Wednesday 22 November 2017

Suicide crash widow's campaign to boost road safety gets support from Varadkar

Elber and Conor Twomey with baby Oisin
Elber and Conor Twomey with baby Oisin
Leo Varadkar
Ralph Riegel

Ralph Riegel

AN IRISH woman who lost her entire family to a suicidal taxi driver in the UK has enlisted the support of Transport Minister Leo Varadkar in her courageous road safety campaign.

Elber Twomey (37) had a personal meeting with Mr Varadkar and told the Irish Independent that she is determined to ensure no other family suffers her appalling loss.

The north Cork woman lost her son Oisin (16 months) and her unborn baby girl Elber Marie in a head-on collision in Torquay in Devon, on July 6, 2012, after Polish taxi driver, Marek Wojciechowski (26), deliberately rammed their Volkswagen Golf.

Mr Wojciechowski had left a suicide note and circled a busy dual-carriageway 12 times before ramming the Twomeys' car just seconds after a police officer tried to pull him over.

Elber's husband, Con (38), died almost 10 months later from the injuries he sustained in the collision.

The courageous young woman said she now believes, from studying Irish road accident reports, that cars have been used by people with suicidal ideation in Ireland.

The teacher said she was "very grateful" that Mr Varadkar agreed to a personal meeting in Cork, arranged by Fine Gael TD Michael Creed, and indicated his support for any measures to enhance Irish road safety.


"He (Mr Varadkar) was most sympathetic to the enormous loss I have suffered," she said. "In our meeting, I expressed my opinion for the huge need in Ireland for all gardai to be trained appropriately to deal with (such) poor suicidal souls not to mention, as in our story, a suicidal driver.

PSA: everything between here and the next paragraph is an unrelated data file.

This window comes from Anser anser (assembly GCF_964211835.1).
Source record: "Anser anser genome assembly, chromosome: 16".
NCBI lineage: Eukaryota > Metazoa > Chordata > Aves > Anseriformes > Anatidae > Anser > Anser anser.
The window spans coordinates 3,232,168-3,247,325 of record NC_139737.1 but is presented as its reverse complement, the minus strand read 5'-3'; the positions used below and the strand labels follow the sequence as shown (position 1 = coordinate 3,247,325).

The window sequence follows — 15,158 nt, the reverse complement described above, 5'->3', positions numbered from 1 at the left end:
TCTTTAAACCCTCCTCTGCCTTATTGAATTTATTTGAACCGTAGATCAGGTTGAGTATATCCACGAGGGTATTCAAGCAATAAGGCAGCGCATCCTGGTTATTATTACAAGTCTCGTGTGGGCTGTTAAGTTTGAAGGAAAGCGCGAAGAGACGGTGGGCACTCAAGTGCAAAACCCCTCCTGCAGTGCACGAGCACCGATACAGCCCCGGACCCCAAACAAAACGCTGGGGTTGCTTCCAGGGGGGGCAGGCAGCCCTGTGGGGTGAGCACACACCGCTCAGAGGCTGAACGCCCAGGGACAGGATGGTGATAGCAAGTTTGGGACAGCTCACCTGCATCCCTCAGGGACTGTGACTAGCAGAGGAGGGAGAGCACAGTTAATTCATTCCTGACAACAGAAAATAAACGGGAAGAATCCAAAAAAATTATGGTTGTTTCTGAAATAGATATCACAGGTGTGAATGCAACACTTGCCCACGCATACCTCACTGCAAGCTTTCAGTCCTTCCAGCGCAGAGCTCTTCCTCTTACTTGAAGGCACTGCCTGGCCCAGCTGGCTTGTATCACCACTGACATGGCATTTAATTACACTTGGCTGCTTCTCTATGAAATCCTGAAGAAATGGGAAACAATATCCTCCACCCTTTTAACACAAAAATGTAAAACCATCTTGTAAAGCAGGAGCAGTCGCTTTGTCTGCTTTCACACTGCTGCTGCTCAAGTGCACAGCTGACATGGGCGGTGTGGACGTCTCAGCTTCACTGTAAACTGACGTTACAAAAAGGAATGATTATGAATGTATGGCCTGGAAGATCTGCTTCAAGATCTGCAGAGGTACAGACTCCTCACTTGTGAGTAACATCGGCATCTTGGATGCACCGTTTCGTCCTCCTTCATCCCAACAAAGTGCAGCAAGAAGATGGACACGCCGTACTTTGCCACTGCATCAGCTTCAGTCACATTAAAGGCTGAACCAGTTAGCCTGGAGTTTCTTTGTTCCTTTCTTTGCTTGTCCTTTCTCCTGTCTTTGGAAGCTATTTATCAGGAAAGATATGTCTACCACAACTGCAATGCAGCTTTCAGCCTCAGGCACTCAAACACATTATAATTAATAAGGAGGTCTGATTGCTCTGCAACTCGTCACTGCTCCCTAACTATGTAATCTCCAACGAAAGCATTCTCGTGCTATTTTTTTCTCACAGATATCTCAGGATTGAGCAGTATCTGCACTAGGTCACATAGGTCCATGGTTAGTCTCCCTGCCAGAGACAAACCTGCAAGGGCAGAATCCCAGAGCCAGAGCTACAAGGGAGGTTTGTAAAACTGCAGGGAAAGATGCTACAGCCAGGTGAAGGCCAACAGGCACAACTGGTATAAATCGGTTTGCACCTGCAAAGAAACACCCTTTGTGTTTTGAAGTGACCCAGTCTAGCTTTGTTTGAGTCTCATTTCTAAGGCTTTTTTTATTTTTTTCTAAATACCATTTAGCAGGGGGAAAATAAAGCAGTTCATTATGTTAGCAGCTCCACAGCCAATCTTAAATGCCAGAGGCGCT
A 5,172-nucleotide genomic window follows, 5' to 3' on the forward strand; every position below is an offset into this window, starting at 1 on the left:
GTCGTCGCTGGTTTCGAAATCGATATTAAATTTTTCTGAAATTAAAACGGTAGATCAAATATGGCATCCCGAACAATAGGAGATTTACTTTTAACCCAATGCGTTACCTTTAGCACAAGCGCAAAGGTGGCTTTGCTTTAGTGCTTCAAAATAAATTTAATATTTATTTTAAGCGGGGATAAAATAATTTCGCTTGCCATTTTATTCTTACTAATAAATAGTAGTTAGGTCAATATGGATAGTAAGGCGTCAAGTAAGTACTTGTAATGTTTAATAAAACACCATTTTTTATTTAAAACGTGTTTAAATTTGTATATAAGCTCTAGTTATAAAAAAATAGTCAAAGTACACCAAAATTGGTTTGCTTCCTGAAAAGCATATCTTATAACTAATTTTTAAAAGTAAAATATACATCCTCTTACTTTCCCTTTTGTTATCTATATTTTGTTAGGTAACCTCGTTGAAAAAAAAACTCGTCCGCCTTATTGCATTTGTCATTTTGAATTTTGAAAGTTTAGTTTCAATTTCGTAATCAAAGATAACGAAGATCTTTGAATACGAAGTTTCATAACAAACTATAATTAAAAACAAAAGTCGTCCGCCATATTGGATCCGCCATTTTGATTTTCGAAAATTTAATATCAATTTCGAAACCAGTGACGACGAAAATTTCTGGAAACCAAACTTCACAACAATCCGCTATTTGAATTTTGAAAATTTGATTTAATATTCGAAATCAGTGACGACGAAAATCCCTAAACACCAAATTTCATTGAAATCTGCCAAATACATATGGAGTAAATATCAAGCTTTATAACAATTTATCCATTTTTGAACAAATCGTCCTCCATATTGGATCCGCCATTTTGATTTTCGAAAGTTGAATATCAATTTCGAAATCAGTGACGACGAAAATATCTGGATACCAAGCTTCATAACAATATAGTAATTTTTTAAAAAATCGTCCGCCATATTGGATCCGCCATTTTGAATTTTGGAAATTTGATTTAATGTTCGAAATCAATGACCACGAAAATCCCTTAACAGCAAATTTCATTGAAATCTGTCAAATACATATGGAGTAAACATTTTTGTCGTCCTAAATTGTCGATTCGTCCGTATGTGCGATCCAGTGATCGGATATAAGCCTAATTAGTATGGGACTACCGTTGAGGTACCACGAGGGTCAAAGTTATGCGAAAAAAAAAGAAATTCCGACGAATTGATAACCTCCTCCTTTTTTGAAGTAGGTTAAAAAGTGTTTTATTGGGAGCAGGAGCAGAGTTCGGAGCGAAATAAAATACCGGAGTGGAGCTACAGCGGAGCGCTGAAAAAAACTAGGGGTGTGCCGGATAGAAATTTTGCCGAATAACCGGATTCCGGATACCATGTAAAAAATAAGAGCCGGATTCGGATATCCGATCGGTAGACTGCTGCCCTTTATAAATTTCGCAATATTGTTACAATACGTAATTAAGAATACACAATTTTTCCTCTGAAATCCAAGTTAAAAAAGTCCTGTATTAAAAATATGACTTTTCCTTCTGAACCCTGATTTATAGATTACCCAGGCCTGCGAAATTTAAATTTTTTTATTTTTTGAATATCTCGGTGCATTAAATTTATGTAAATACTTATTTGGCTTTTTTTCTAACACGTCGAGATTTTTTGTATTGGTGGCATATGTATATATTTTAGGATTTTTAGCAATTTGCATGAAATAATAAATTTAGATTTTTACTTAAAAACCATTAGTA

"The lack of this (training) in the UK cost me my entire family. I explained to the minister that at Baba Oisin's inquest, the kind coroner, Ian Arrow, made a very important point in his closing statement.

"He asked ACPO (UK police supervision body) to review how police officers approach suicidal persons.

"I told Mr Varadkar that I had been in touch with the coroner's office earlier this month and that ACPO are working actively on this. I also highlighted to the minister how alarmed I was on reading the Road Safety Authority (RSA) provisional review of road crashes report for 2013."

Elber said that Mr Varadkar has agreed to seek further research on both suicidal drivers and ways of improving Irish road safety.

Elber's desire to see greater garda training in this area has also received support from TDs Dan Neville, Niall Collins, Michael Moynihan and Jimmy Deenihan, along with suicide support groups like Inspire Ireland, Suicide Aware, 3Ts and Pieta House.

She wants the gardai to mirror Devon and Cornwall Police, which amended its strategy for dealing with high-risk motorists in the wake of the tragedy that claimed her family.

"I don't want any other family to suffer what happened to us. I am grateful for the changes that were made by Devon and Cornwall Police and I am hopeful that the gardai will see the benefits of having similar strategies here," she said.

Irish Independent

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